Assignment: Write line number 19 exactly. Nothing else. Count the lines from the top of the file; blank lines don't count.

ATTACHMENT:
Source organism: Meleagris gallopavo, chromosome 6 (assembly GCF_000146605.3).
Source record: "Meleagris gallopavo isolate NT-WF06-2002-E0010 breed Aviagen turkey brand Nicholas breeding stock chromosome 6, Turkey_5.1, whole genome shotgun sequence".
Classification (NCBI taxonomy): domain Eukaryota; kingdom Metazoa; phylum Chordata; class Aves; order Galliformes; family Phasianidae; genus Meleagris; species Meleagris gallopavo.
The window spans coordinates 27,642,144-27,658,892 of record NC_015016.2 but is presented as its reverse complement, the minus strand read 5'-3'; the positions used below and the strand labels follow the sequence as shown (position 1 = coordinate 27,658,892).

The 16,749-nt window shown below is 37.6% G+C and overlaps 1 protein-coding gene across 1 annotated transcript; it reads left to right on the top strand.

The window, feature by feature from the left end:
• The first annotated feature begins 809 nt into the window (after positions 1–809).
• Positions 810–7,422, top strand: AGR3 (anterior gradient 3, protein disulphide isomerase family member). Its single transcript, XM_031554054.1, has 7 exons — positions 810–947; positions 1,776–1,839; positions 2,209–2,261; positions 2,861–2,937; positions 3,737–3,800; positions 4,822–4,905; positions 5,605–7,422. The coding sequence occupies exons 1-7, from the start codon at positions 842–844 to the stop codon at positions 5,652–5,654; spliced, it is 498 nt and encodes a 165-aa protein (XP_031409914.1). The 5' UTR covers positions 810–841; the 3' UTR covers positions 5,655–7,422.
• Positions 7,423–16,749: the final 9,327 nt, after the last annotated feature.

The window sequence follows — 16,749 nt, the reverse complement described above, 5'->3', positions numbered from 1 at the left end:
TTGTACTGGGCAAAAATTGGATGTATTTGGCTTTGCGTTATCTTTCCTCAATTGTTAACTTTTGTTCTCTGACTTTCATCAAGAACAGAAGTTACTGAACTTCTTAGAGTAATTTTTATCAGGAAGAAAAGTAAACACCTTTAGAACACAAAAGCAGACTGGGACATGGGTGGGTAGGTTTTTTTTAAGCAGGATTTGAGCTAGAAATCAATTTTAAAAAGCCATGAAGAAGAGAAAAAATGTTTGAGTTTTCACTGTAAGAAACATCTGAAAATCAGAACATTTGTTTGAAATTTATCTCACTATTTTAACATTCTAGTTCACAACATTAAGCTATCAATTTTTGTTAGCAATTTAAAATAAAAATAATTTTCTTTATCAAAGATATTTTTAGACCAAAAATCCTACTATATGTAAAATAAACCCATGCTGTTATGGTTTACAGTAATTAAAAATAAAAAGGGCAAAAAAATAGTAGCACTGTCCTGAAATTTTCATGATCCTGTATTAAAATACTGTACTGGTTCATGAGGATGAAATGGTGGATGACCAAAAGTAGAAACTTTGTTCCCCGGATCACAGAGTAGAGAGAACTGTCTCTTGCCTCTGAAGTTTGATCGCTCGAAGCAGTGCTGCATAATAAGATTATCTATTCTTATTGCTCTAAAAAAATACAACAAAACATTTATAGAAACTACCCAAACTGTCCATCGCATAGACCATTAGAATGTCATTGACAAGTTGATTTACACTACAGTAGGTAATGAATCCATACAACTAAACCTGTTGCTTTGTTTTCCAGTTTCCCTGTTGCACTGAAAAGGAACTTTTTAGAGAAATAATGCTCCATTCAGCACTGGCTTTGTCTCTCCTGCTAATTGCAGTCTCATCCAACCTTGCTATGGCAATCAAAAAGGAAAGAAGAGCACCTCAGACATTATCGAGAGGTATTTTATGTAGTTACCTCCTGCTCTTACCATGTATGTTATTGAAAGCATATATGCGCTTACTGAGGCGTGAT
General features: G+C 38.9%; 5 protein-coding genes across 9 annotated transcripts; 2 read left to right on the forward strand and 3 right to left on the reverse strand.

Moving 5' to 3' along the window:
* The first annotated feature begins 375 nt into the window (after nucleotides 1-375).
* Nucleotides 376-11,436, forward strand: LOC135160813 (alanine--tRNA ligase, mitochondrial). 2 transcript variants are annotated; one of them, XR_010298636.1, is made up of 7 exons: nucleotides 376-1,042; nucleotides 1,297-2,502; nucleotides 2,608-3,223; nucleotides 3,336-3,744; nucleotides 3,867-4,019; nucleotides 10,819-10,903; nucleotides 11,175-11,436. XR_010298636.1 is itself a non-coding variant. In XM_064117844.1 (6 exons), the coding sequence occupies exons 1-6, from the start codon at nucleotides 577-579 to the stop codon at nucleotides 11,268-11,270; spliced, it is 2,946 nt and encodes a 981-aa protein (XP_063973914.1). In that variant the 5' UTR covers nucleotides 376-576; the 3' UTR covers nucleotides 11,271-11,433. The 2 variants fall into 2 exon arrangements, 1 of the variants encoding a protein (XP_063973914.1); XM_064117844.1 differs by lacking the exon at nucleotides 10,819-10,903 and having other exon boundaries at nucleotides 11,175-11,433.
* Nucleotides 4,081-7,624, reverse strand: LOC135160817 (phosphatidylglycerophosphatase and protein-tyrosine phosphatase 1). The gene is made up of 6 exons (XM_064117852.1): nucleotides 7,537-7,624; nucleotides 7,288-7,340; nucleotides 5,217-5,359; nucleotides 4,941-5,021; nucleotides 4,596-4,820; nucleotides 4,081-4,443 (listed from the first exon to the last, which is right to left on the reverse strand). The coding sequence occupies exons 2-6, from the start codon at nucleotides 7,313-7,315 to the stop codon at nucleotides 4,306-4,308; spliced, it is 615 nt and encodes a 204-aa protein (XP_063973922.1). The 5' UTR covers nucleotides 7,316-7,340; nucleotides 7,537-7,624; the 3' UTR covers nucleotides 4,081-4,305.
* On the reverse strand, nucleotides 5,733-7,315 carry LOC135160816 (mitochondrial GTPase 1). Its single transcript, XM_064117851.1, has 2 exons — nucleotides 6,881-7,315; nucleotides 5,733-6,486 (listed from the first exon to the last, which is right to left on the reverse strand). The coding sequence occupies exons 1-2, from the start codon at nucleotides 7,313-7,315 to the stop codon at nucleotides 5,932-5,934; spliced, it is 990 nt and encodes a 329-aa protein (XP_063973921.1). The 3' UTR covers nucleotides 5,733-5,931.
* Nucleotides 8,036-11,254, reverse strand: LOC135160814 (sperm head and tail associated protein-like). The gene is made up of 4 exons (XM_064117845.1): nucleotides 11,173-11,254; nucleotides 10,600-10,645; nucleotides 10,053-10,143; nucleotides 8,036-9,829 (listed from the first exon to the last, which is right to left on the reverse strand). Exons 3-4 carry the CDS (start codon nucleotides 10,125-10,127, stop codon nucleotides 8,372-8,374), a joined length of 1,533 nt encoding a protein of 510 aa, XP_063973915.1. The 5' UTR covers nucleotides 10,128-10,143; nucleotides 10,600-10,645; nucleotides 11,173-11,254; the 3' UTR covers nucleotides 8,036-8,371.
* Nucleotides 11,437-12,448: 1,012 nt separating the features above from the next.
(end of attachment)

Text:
* Nucleotides 11,437-12,448: 1,012 nt separating the features above from the next.